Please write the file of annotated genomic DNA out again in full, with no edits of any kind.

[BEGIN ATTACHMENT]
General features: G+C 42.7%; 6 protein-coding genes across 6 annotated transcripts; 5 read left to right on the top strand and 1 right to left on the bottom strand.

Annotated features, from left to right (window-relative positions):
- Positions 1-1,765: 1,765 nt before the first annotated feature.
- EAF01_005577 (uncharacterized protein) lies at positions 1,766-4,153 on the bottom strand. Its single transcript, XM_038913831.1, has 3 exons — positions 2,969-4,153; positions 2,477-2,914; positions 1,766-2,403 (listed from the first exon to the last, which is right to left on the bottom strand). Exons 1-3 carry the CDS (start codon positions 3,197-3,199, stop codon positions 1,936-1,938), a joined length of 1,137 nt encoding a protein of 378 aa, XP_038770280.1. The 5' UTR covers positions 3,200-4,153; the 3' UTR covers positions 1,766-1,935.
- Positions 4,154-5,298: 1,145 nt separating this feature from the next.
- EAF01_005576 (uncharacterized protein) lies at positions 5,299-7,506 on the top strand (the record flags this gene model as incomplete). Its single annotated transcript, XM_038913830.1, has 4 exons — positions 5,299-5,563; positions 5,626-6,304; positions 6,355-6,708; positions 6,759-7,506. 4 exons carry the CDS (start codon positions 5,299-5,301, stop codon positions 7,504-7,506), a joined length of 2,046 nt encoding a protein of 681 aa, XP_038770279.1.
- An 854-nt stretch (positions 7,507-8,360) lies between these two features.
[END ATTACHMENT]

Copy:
General features: G+C 42.7%; 6 protein-coding genes across 6 annotated transcripts; 5 read left to right on the top strand and 1 right to left on the bottom strand.

Annotated features, from left to right (window-relative positions):
- Positions 1-1,765: 1,765 nt before the first annotated feature.
- EAF01_005577 (uncharacterized protein) lies at positions 1,766-4,153 on the bottom strand. Its single transcript, XM_038913831.1, has 3 exons — positions 2,969-4,153; positions 2,477-2,914; positions 1,766-2,403 (listed from the first exon to the last, which is right to left on the bottom strand). Exons 1-3 carry the CDS (start codon positions 3,197-3,199, stop codon positions 1,936-1,938), a joined length of 1,137 nt encoding a protein of 378 aa, XP_038770280.1. The 5' UTR covers positions 3,200-4,153; the 3' UTR covers positions 1,766-1,935.
- Positions 4,154-5,298: 1,145 nt separating this feature from the next.
- EAF01_005576 (uncharacterized protein) lies at positions 5,299-7,506 on the top strand (the record flags this gene model as incomplete). Its single annotated transcript, XM_038913830.1, has 4 exons — positions 5,299-5,563; positions 5,626-6,304; positions 6,355-6,708; positions 6,759-7,506. 4 exons carry the CDS (start codon positions 5,299-5,301, stop codon positions 7,504-7,506), a joined length of 2,046 nt encoding a protein of 681 aa, XP_038770279.1.
- An 854-nt stretch (positions 7,507-8,360) lies between these two features.